Benny Goodman

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As I remember, the show ran from 10:30 P.M. till 1:30 A.M. every Saturday night, sponsored by the National Biscuit Company. Your band was on last, after KeI Murray and Xavier Cugat, which meant that audiences on the West Coast heard you at ten in the evening, prime radiolistening time. And on the strength of it, you made your first extended tour outside New York, a tour that would ultimately take you to the West Coast. Did you think history was about to be made?

History? I remember thinking, “Gosh, you sure have a lot of chutzpah. Lead a band, go on the radio. …” And yet, if you have convictions, and a point of view, and all that energy, why not? If I have something I want to do, I make a business of doing it.

The tour had its share of disappointments—for example, a four-week run at Elitch’s Gardens, in Denver, where the crowds wanted waltzes and the management demanded MCA withdraw the band at once.

You know, I remember thinking after Denver, “Oh well, that’s the end of this goddamn thing.” Meaning the whole business of leading a band. I was really down. Then we got to the Coast and were supposed to play at a ballroom in Oakland, across the bay from San Francisco. I remember walking in with Helen Ward, our singer, and seeing crowds of people, and saying to her, “Christ, Helen, we must be in the wrong place. What are all these people doing here?” Mind you, the place didn’t hold all that many people—maybe fourteen or fifteen hundred tops—it was an intimate kind of place, really. But all the same, given my state of mind, I thought,“What’s this? Is Benny Goodman really playing here?” But we went in and played, and my goodness, they really reacted. Went crazy. I suppose it prepared us for the Palomar Ballroom, outside Los Angeles.

What stays in my mind about the Palomar is just that we started quietly. Didn’t know what to expect, and in any case I was trying not to take the whole business too seriously. Things went on kind of so-so for an hour, nothing much happening. All of a sudden I thought to myself, “Screw this—let’s play. If we’re gonna flop again let’s at least do it our own way. ” I’d had enough by then. So we started playing Fletcher Henderson’s arrangements of “King Porter Stomp” and “When Buddha Smiles”—some of those. Half the crowd just stopped dancing and gathered round the bandstand. I knew things would be all right from then on.

Bunny Berigan, the trumpet player, was a potent force in the band at that point, wasn’t he?

Absolutely. You know, he drank—not so much then, or at least it wasn’t getting to him yet. But—well, you put up with certain things in certain people because of what they are. People today who follow jazz seem to have forgotten about Bunny, about just how marvelous he was. His tone, his beautiful sound and range, everything. Most of all, he had this ability to stimulate a whole band: he’d take a solo, and wow! He was so inventive that he’d just lift the whole thing.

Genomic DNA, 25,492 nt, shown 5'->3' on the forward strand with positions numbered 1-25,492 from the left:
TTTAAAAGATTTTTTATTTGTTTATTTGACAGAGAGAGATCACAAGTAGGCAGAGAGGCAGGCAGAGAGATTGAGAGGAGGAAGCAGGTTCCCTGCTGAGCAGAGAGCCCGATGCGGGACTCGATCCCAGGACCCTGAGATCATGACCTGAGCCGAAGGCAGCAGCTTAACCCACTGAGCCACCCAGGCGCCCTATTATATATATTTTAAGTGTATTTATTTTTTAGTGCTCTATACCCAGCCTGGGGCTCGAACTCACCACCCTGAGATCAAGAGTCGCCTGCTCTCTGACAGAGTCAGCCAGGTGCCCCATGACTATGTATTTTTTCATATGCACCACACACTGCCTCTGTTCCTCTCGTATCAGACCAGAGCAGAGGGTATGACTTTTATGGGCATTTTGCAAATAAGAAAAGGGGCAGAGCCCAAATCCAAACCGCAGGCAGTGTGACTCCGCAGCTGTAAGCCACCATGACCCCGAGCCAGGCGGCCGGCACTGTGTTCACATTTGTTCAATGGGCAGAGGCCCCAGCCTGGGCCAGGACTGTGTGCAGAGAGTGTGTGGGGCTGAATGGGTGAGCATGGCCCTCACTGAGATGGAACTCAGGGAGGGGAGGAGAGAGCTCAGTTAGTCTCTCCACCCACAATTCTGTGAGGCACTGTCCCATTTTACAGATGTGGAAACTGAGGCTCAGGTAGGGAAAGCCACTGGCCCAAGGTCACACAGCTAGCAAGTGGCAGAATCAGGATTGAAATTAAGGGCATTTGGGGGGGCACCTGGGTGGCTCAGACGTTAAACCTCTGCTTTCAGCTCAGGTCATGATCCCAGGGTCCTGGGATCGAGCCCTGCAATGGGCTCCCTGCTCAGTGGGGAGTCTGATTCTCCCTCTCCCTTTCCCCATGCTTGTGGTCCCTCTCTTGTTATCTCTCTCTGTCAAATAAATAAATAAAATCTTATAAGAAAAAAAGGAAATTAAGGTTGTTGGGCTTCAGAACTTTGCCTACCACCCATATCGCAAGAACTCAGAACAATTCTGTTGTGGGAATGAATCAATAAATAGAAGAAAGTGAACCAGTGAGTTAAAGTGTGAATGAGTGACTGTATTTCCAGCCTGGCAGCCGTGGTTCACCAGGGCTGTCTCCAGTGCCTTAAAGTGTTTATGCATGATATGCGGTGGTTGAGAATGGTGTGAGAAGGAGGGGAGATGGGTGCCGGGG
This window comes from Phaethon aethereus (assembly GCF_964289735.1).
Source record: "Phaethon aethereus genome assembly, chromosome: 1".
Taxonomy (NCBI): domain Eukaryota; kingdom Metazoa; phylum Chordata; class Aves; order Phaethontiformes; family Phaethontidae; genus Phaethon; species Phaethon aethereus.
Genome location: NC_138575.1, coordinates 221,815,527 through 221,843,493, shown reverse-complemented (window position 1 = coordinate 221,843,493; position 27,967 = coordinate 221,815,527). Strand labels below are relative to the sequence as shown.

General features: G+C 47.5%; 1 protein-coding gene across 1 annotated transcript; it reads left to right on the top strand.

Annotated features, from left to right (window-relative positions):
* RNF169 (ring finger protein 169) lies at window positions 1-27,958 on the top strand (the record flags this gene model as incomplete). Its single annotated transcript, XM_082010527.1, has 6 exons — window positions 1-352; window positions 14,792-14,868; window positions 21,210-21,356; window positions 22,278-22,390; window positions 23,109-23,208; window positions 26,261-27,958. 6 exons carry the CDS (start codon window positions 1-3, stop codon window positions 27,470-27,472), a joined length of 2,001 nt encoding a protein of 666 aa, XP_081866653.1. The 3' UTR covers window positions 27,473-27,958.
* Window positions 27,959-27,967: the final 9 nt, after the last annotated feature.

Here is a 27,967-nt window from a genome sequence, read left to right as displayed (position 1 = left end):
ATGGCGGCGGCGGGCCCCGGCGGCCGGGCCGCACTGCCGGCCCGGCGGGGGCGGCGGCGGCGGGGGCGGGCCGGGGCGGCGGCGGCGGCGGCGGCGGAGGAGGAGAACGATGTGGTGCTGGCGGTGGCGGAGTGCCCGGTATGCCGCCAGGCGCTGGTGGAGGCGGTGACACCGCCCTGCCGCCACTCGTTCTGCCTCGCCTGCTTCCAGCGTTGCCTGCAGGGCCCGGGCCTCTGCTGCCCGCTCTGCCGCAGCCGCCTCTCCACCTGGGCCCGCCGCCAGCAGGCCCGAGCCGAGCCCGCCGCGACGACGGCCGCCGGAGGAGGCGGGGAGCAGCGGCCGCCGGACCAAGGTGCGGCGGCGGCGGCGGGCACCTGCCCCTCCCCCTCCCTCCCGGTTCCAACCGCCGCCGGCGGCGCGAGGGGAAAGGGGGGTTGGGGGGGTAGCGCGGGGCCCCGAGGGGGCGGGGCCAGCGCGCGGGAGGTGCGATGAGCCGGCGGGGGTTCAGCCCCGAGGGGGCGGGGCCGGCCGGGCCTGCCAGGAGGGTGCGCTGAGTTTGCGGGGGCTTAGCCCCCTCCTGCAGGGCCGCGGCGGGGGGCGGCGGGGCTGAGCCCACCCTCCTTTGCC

We were supposed to be at the Palomar only a month, but the engagement was extended, and we were doing radio broadcasts at night. They came and asked me, “What time do you want to be on the radio? Do you want an eleven-thirty slot, or twelve-thirty?” I told them I thought eleven-thirty would be good. The earlier the better—largely because if it were any later Bunny would usually be wiped out.

 
 

Did the Palomar success make the going any easier for you when you finally headed back east?

I wouldn’t say so. In those days, success was sort of local. You had to go out and make a hit, satisfy the patrons and the people, then do it all over again the next time. All bands started out that way—at first they’d always lose money.

Success followed success, and for the next several years, you were the hottest thing in the music business. How did the 1938 Carnegie Hall concert come about? Were you nervous?

A publicity man dreamed it up, and my first reaction was, “You must be out of your mind.” Looking back on it, I sometimes think that the thing that really made that concert important was the album that came out. I don’t know what would have happened if the concert hadn’t been recorded. People would have remembered it, sure—but not like this.

Tell you one thing: Playing a job at a place like the Madhattan Room of the Pennsylvania Hotel, where we were then, or most anyplace, we’d usually start kind of quietly. Play dinner music, so to speak. Warm up a little bit. It wouldn’t be until later that the band really got rocking. But in a concert you had to hit right from the top, bang! Then, too, in Carnegie Hall the acoustics are special. The Madhattan Room, for instance, was very dead. You’d just blow like hell in there all the time. Carnegie, as you know, is very live, so I insisted we go in about two or three days in advance to rehearse there, just to get used to it. By the time I gave the downbeat on “Don’t Be That Way,” we were pretty confident. Mind you, I’d had my doubts: I had even tried to get Bea Lillie, for Pete’s sake, to come on first and warm up the audience by telling jokes. Obviously, if I’d felt cocksure that we were going to be a big hit I wouldn’t have thought up something as dumb as that. Stupidest thing I could have done—and she was smart enough to say no.